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Change

February 7, 2012

They say change is inevitable.   Of course it is.  If we expected things to stay exactly the same, every year, every day, every hour, well… there wouldn’t be much reason to get out of bed in the morning, would there?  Change keeps things interesting.  It forces us to look forward, and to prepare.  It challenges us… to find solutions… to be creative.

I’ve never considered myself to be terribly creative.  Sure, I think I’ve always had a certain amount of artistic talent, but I tend to separate talent from creativity.  I think talent in a certain field means one has an ability to learn things in that field quicker.  Creativity means one can do those things in new and different ways.  When the two come together, you get B.B. King… or Andrew Wyeth.

One good place to find creativity is at an arts & crafts show.  That’s where the human mind shows its ability to do new and different things.  Dust pans made from old license plates.  Jewelry made from old buttons and odds and ends that most people throw away.  I’m still fascinated by those fantasy flying machines made from old toilet bowl floats and a wild variety of small junk.  Another place to find creativity is on Etsy.  Spend a little time browsing on www.etsy.com and you’ll see the creative human mind at work.  Or visit the site of a scrapbooker like my daughter, at www.cpzdesigns.com.

While my mind doesn’t work the way the truly creative minds work, I do produce a lot of art.  Most lifelong artists do.  And most of us are packrats extraordinaire.  We produce stacks of the stuff and store it in drawers and bins and boxes, in closets and under desks and tables.

And then comes Change.  The kind of change where one no longer has closets or desks, no places to store unlimited numbers of boxes or bins.  The kind of change that comes with moving into a motorhome.

I lightened the load a couple of months ago by packing a certain amount of older work off to the kids, keeping one tub of older drawings and studies.  And I destroyed most of what was left.  It wasn’t all that great, anyway, and it was time to admit it.  But as we’ve been making the transition, the adjustment to living in a very small space, the lack of storage is a very real challenge.  I don’t want a rented storage space somewhere with boxes of artwork just sitting, gathering dust.  But I don’t have any intention of ever not producing artwork of some kind, either.  Something has to change.

There have been two things that have been part of our overall plan.  We carry an entire 10×10 show booth in the basement of this home on wheels, and as long as we are physically able, we intend to use it.  We don’t have a huge budget, so the high end shows that call for booth fees of $500 and up are not part of our plan.  We love doing the little shows, the arts and crafts shows, the low cost town square festivals, the sidewalk and parking lot shows.  The kinds of shows one can find in suburbia and throughout small town America.  We love the passing parade of everyday folks.  The reality of doing those kinds of shows is that high priced art is not the order of the day.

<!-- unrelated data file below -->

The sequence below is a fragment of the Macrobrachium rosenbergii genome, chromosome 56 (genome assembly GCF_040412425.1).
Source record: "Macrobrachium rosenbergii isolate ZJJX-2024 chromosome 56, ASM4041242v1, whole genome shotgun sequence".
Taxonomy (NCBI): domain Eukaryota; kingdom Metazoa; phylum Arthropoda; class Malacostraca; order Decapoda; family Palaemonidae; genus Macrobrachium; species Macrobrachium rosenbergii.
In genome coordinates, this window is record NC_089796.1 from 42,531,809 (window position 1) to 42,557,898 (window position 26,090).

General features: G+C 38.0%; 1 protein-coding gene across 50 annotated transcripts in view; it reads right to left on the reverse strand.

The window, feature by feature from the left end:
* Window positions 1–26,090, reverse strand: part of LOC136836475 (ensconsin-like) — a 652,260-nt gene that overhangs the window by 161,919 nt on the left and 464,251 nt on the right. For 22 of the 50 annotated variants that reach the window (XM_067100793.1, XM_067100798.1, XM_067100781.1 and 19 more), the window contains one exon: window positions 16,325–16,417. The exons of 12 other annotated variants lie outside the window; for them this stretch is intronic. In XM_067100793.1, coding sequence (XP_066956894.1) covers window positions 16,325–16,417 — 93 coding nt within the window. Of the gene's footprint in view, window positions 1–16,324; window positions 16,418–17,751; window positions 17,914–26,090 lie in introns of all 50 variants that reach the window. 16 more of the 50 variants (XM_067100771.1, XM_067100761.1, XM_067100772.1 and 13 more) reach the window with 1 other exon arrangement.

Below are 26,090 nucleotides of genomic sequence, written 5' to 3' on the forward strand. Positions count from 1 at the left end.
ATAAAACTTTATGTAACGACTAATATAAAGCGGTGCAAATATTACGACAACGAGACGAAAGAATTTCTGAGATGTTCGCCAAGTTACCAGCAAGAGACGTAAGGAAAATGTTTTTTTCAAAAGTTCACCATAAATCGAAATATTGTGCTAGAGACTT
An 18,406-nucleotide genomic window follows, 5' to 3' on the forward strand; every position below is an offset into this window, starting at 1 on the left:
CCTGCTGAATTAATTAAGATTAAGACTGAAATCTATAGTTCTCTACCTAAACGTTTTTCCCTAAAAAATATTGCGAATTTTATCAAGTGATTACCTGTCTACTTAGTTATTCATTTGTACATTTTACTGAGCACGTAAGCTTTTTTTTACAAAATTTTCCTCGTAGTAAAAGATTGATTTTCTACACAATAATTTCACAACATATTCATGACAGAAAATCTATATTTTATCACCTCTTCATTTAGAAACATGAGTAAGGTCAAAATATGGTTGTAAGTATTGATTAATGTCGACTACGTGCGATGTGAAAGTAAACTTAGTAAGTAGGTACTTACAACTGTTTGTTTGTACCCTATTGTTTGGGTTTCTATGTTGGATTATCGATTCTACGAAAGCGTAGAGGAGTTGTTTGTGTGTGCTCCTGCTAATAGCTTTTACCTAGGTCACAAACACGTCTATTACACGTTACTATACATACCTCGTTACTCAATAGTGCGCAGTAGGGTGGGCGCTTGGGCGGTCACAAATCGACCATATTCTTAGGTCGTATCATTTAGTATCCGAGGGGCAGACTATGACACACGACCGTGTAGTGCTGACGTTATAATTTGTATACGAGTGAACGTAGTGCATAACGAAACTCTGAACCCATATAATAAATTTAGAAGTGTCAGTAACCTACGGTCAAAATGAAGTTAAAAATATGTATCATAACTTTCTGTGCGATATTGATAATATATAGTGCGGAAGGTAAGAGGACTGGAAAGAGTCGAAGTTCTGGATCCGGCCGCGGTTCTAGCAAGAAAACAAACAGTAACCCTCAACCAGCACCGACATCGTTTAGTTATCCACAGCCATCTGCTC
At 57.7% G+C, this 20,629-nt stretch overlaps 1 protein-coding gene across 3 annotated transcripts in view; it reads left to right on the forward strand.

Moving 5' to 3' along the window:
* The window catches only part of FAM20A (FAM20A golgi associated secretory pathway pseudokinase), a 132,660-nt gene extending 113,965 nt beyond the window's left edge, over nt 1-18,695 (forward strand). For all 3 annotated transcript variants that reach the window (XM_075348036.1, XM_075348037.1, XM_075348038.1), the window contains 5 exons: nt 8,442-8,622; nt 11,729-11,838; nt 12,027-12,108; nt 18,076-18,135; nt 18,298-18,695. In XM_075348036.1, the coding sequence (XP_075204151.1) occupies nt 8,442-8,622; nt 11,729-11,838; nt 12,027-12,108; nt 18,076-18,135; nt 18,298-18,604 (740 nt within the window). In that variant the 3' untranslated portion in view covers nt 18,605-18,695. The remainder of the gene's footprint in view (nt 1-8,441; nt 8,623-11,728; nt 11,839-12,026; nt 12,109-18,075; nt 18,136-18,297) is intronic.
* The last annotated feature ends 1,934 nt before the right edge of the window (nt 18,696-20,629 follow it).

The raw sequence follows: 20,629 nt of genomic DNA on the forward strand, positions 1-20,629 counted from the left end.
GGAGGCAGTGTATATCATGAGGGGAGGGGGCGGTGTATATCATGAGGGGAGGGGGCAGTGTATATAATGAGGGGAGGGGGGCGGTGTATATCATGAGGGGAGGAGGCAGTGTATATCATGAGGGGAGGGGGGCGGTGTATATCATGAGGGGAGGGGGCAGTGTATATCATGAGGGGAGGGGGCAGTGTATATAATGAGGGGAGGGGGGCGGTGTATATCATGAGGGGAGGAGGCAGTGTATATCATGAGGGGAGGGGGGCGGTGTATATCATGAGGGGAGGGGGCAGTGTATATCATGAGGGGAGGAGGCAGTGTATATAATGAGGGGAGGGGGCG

Another part of the plan has been to have an outlet that allows us to sell unframed work at prices that are attractive to those same everyday folks when they can’t find us at their local show.  We won’t print, store and sell reproductions this time around.  What we are doing is bringing the Etsy store back into play to sell small original art.  At the moment, I’ve quietly reopened it with a handful of work.  It will be small paintings, studies, sketches and drawings, all original, all at very reasonable prices.  Most of it will be familiar work that has appeared on my blogs.  We’ll make a big grand opening announcement soon, but for now, you can visit www.ralphparkerfineart.etsy.com.

Prices are being lowered across the board as I try to inventory what we’ve got.  It will take a little time to get the website changed, so anyone who’s interested in a specific piece of work should just email me.  We won’t give it away, although some of my artist friends think we’re already doing that.  I’ve said before that I’m at an age where fame and fortune are not huge goals anymore.  For quite some time, I’ve understood that I’d simply like to create a little beauty that people can enjoy, and generate a little income along the way.  So we’re tossing conventional wisdom out the window, lowering prices, and looking ahead down the road.

Besides, we really don’t have a good place to keep all this stuff.

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One Comment leave one →
  1. February 10, 2012 7:18 pm

    Your ideas about producing, selling and storing artworks is similar to my own. Keeping unsold work indefinitely is not an option. I’ve not tried etsy, as it seems to be best known for crafts. Let us know how that works out for paintings. I suspect the “change” will be good for the creative soul.

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